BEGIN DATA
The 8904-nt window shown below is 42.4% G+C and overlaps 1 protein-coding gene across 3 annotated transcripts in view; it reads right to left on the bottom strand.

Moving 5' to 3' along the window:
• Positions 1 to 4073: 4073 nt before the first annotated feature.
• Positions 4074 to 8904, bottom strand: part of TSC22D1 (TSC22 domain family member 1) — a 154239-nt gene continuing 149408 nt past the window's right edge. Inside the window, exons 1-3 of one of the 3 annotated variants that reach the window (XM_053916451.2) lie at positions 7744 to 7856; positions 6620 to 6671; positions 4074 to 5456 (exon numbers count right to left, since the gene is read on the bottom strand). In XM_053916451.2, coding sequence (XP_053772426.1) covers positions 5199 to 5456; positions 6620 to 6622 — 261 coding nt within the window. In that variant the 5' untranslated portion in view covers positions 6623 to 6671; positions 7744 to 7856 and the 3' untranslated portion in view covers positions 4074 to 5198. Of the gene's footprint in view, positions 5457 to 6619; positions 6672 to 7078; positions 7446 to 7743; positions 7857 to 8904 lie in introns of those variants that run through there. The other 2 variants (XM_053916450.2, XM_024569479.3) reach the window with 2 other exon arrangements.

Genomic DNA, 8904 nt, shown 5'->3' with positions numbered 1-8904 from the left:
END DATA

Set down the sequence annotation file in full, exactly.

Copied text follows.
The 8904-nt window shown below is 42.4% G+C and overlaps 1 protein-coding gene across 3 annotated transcripts in view; it reads right to left on the bottom strand.

Moving 5' to 3' along the window:
• Positions 1 to 4073: 4073 nt before the first annotated feature.
• Positions 4074 to 8904, bottom strand: part of TSC22D1 (TSC22 domain family member 1) — a 154239-nt gene continuing 149408 nt past the window's right edge. Inside the window, exons 1-3 of one of the 3 annotated variants that reach the window (XM_053916451.2) lie at positions 7744 to 7856; positions 6620 to 6671; positions 4074 to 5456 (exon numbers count right to left, since the gene is read on the bottom strand). In XM_053916451.2, coding sequence (XP_053772426.1) covers positions 5199 to 5456; positions 6620 to 6622 — 261 coding nt within the window. In that variant the 5' untranslated portion in view covers positions 6623 to 6671; positions 7744 to 7856 and the 3' untranslated portion in view covers positions 4074 to 5198. Of the gene's footprint in view, positions 5457 to 6619; positions 6672 to 7078; positions 7446 to 7743; positions 7857 to 8904 lie in introns of those variants that run through there. The other 2 variants (XM_053916450.2, XM_024569479.3) reach the window with 2 other exon arrangements.

Genomic DNA, 8904 nt, shown 5'->3' with positions numbered 1-8904 from the left: